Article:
Two contrasting events took place yesterday. First, as we got to the end of a board meeting, the founders initiated a discussion on when to restore salaries to pre-COVID levels for the team and the management. Later in the day, my dad sent me an article on my investee company, Purplle, [ramping] up headcount. Considering the volatile nature of this recovery, I wondered how you are thinking about increasing salaries or ramping up the team.
Things have not been as bad as they were supposed to be when economies started shutting down. Offline retail suffered, but there is a strong revival in the digital economy as consumers quickly shifted to transacting in the new normal. Many companies that may have had feared major disruptions in work found out that not only did work-from-home work, but people were more productive than they were at the office. Now that the worst of the storm weathered and the coast looks clear – is it time to break open the champagne?
I don’t think so.
It is easy to get lulled into a false sense of security that things are back to normal. Barring a select few, most startups have yet to exceed Feb 2020 revenue numbers, i.e., they would burn more money if they increased costs to pre-COVID levels before revenues got restored to pre-COVID numbers.
You must also not forget that your startup’s budgets are forward-looking; therefore, investments in people and products or services get made today to get repaid through revenue growth and an increase in profits or margins. Thus if your startup has just achieved pre-COVID revenues, it is an achievement to pat yourselves on the back for, but your Jan-Mar budget got approved for much higher revenue assumption for July. Let us not forget that.
Besides, it would be best if you did not forget that the world is not yet out of COVID’s grasp. Just yesterday Hong Kong reported the world’s first confirmed case of reinfection, the lockdown got extended in Auckland, India reported it 60,000th death from COVID, and a Bloomberg reporter asked Did Europe Make a Mistake Reopening Its Borders?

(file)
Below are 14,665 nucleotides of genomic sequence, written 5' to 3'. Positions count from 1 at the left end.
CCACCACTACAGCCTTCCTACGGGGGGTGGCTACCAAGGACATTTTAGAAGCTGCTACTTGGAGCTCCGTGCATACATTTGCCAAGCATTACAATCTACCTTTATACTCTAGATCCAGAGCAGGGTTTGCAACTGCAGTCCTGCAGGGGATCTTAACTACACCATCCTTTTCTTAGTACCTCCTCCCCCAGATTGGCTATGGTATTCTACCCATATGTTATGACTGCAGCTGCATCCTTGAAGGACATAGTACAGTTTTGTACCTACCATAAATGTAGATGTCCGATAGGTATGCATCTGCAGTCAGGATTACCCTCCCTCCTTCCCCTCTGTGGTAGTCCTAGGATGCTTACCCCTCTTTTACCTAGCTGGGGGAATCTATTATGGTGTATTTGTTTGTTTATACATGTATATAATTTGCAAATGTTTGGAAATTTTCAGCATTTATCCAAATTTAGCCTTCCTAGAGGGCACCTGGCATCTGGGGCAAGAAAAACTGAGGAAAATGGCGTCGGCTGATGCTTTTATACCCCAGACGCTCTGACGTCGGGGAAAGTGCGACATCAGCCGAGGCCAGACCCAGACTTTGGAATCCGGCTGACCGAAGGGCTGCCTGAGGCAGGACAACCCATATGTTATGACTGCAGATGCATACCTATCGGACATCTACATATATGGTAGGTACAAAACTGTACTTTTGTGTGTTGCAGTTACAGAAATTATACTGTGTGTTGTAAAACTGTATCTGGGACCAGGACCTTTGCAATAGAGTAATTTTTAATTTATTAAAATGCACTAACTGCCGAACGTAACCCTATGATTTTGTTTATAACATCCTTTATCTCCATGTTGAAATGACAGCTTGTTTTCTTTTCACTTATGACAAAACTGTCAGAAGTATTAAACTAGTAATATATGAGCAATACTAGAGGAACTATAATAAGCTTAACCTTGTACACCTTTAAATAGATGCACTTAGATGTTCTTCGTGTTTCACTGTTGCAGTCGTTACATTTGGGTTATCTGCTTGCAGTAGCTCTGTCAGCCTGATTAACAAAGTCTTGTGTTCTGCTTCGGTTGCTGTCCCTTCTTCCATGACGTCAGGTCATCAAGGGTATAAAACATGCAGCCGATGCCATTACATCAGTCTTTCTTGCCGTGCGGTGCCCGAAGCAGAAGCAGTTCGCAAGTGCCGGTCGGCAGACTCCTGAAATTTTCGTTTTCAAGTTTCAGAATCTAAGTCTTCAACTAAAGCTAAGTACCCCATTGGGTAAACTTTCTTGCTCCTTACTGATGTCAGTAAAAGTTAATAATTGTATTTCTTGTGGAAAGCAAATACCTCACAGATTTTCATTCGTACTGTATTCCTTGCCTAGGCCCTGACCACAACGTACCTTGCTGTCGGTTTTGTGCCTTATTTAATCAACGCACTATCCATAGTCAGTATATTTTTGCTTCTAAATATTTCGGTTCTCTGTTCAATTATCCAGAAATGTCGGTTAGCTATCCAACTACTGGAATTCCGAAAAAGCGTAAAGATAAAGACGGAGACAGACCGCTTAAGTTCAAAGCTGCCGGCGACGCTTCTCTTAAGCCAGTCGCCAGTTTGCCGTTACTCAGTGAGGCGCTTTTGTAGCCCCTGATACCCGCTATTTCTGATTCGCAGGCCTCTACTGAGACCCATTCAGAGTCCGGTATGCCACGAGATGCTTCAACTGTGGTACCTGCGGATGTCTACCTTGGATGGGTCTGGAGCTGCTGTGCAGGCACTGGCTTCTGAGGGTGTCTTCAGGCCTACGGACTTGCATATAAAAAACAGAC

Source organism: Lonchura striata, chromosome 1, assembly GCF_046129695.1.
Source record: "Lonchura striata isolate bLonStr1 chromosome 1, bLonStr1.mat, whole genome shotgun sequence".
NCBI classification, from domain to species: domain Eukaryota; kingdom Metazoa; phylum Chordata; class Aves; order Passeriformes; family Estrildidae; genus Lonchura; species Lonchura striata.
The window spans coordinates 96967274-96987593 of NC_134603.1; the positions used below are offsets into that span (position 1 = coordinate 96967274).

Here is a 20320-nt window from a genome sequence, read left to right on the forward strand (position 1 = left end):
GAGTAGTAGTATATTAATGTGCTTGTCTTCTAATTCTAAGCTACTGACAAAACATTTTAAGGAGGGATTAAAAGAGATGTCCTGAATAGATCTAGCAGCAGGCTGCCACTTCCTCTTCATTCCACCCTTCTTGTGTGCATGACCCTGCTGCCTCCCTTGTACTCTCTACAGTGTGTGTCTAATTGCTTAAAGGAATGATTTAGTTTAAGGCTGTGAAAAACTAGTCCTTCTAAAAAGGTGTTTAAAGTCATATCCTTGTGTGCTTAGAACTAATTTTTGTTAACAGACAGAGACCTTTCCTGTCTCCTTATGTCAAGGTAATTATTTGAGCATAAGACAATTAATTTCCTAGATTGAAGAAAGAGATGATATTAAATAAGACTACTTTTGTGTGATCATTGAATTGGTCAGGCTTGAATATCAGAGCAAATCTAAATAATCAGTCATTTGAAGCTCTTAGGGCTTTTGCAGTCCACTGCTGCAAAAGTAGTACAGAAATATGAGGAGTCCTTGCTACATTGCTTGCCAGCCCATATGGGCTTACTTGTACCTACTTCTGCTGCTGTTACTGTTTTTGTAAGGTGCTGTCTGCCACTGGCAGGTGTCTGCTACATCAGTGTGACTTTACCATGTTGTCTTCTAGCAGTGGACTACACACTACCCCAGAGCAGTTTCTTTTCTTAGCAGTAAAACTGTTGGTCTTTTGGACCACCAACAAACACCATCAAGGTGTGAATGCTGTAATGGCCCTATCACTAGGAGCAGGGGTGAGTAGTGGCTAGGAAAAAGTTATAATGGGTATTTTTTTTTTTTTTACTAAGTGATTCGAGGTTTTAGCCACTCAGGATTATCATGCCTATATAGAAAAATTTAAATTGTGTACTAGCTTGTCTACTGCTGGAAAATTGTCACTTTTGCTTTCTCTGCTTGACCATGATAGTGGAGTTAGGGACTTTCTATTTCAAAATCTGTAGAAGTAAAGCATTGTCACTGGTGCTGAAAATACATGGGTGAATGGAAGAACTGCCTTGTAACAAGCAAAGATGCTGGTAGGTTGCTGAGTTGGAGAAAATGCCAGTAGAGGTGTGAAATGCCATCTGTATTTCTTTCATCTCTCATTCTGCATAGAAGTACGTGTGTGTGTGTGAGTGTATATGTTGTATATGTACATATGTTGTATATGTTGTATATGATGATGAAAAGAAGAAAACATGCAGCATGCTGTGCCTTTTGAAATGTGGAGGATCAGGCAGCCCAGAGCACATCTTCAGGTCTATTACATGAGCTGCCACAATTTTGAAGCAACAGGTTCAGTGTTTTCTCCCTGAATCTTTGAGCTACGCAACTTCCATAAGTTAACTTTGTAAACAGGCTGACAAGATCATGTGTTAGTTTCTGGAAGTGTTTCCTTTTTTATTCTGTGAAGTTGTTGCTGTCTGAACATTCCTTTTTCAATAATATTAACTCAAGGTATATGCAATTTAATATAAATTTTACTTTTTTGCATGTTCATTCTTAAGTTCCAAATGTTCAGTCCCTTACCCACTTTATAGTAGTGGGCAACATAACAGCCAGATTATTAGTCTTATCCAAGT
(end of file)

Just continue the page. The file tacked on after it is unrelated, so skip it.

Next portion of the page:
We are not out of the woods yet, and it will not only take the successful creation of a vaccine but also the successful mass production and wide-scale distribution of the vaccine to say that we are in safe waters. As entrepreneurs, it is in our nature to be positive, and we should attempt to capitalize on every opportunity that gets presented to us – but you must continue to toe the line of fiscal prudence and make incremental adjustments to your budgets and team strength.
Despite the gloom that surrounds us, it is vital to keep your team motivated to fight, and to stoke that fire, you must get them to buy into your startup’s success – and help them profit from it. To keep the fire lit, I suggested setting up a quarterly bonus for the team based on cash in the bank.
- Set up a quarterly budget which whittles down to the exact cash that should remain in the bank account
- Share that budget with the team and explain your rationale for the budget. Encourage the team to provide feedback on the budget and adjust if required.
- Track the progress towards the budget on a bi-monthly basis and encourage the team to participate in helping with either reducing costs, improving productivity, or increasing sales. If you can get each team member to push 1% harder – they can create energy that could move a mountain.
- At the end of the quarter, share the final cash balance with the team. Deduct any costs that are provisioned but not paid out and do not add revenues that got billed but were not credited.
- If the cash balance in more than the budgeted number, distribute 25-30% of the excess cash to the team. This achievement is as much theirs as it is yours.
Getting each team member to buy into the success of your startup is the hallmark of a robust culture, and there isn’t a better opportunity than this adversity to build that culture!